I’m a climate realist. My assessment of the science indicates the climate is changing but humans are responsible for at most only a small amount of global climate changes. In addition, the data shows the climate shifts that have occurred up until now have been largely beneficial, contributing to a widespread greening of the earth, increased crop production, and, as nutritious food supplies increase, a decline in malnutrition and a general improvement in human health. Also, the best economic analyses indicate that even if humans are contributing to climate change, radical policies like the Green New Deal (GND) or those that would be necessary to meet the goals of the Paris climate agreement would impose far greater costs and harms on the people of most countries than the supposed climate-induced costs or harm they are intended to prevent.
Interestingly, on the latter point concerning the relative benefits and costs of extreme action to fight climate change, my views largely align with those of prominent economists who disagree with my assessment of the science, who believe human fossil fuel use is responsible for most of the climate change occurring on a global scale.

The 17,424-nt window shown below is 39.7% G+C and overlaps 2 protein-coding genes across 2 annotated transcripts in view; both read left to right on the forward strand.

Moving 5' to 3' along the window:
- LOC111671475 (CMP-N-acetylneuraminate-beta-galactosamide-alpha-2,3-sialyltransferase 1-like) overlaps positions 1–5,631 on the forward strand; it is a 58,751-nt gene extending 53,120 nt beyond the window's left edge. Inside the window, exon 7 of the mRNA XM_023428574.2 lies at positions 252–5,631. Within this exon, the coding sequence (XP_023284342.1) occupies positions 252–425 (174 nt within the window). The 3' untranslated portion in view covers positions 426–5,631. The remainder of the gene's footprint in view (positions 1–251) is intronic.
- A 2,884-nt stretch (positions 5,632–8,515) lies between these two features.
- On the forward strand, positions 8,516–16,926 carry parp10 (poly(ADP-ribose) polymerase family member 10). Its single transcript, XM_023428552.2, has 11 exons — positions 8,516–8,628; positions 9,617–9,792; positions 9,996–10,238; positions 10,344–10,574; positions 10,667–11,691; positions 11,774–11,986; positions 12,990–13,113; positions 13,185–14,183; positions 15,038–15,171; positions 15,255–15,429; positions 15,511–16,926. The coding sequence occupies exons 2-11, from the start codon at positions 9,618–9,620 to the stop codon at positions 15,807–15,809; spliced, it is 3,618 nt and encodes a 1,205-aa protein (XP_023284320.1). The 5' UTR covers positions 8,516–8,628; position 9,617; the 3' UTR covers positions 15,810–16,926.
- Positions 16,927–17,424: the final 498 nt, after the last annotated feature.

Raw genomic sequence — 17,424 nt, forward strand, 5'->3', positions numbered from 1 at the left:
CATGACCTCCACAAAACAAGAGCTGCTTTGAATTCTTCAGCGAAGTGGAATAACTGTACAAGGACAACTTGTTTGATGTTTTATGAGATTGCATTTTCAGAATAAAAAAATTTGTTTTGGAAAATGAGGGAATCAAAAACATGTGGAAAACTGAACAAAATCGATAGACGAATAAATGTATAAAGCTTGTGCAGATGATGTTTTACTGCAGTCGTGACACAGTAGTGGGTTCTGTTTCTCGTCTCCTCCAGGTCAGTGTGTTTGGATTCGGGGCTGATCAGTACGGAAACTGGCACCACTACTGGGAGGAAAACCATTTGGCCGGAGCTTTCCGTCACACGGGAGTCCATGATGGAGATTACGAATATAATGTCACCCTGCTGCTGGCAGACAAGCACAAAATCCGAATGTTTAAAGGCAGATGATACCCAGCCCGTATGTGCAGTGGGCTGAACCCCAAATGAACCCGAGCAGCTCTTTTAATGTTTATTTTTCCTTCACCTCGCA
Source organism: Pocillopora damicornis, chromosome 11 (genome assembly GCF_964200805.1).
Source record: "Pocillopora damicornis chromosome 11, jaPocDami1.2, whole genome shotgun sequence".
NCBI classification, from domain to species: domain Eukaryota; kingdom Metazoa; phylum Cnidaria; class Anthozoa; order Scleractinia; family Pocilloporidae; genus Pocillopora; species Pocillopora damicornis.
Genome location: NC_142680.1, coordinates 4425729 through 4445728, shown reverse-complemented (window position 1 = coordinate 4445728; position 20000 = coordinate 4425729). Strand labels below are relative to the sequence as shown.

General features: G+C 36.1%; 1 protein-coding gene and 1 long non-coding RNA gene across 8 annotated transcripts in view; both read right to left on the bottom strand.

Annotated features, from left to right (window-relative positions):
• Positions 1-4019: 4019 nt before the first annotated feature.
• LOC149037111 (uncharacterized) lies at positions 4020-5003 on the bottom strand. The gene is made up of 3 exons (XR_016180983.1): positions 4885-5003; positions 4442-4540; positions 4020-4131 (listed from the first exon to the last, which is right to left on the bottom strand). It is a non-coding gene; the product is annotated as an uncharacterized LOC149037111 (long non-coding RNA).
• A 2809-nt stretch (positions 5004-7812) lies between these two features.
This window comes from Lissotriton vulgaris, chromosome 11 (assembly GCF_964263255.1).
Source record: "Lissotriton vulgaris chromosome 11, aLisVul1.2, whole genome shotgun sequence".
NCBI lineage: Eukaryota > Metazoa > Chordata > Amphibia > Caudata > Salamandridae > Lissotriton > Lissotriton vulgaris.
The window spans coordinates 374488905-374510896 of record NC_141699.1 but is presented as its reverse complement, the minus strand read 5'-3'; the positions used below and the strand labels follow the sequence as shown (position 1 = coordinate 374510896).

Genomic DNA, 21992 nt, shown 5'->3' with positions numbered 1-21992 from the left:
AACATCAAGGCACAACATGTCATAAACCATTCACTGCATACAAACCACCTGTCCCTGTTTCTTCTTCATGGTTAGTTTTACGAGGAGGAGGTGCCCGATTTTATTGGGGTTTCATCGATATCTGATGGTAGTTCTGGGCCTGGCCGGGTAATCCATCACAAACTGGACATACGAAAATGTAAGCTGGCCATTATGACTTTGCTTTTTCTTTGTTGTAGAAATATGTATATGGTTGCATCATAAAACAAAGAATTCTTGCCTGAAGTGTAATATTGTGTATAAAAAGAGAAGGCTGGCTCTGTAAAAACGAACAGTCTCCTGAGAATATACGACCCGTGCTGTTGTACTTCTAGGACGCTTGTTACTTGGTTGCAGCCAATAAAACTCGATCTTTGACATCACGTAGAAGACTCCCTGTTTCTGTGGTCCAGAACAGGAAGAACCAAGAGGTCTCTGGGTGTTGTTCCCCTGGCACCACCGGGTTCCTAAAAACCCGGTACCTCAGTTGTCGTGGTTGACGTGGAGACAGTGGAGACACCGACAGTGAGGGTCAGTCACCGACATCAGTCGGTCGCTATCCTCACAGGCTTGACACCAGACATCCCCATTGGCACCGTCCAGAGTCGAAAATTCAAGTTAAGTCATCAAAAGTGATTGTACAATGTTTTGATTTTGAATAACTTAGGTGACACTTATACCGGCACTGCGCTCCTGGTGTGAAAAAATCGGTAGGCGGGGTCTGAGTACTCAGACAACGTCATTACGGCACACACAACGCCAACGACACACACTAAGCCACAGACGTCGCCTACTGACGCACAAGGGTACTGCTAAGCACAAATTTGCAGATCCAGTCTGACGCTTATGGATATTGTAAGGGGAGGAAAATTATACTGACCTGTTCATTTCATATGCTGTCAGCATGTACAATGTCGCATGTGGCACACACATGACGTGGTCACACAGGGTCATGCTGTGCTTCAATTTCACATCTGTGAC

Nobel Prize-winning economist William D. Nordhaus, Ph.D., is under attack by environmental alarmists despite agreeing with them that humans are driving costly climate changes that should be remedied or reduced, reports American Enterprise Institute Resident Fellow Benjamin Zycher. Nordhaus received the 2018 Nobel Prize in economics largely in recognition of his integrated assessment model of the science and economics of climate policies, a model being used by international bodies and governments to push restrictions on fossil fuel use.
Despite his bona fides as a believer in in large potential dangers of human-caused climate change, Nordhaus is under attack because, like other prominent mainstream economists who’ve toted up the benefits and costs of climate change and actions proposed to prevent it before him, his work shows the sharp, immediate restrictions on fossil fuels proposed by climate alarmists are unrealistic and are likely to cause more harm than good. Nordhaus favors a carbon tax or similar pricing policies to reduce fossil fuel use over time. He even supports the Paris climate agreement, combined with the imposition of tariffs on nations that do not participate in the agreement, or, participating, then fail to reduce emissions by the agreed amounts. Yet this is not enough for climate alarmists, because what Nordhaus doesn’t subscribe to are policies to end the use of all coal, natural gas, and oil in the next 10, 15, or even 25 years. Nordhaus’s assessment of the evidence is that complete decarbonization of the economy, regardless of a nation’s stage of economic development or availability of viable alternative energy sources, is more dangerous than the realistically expected harms from climate change.ECONOMISTS CONCERNED ABOUT CLIMATE CHANGE DON’T SUPPORT EXTREME POLICIES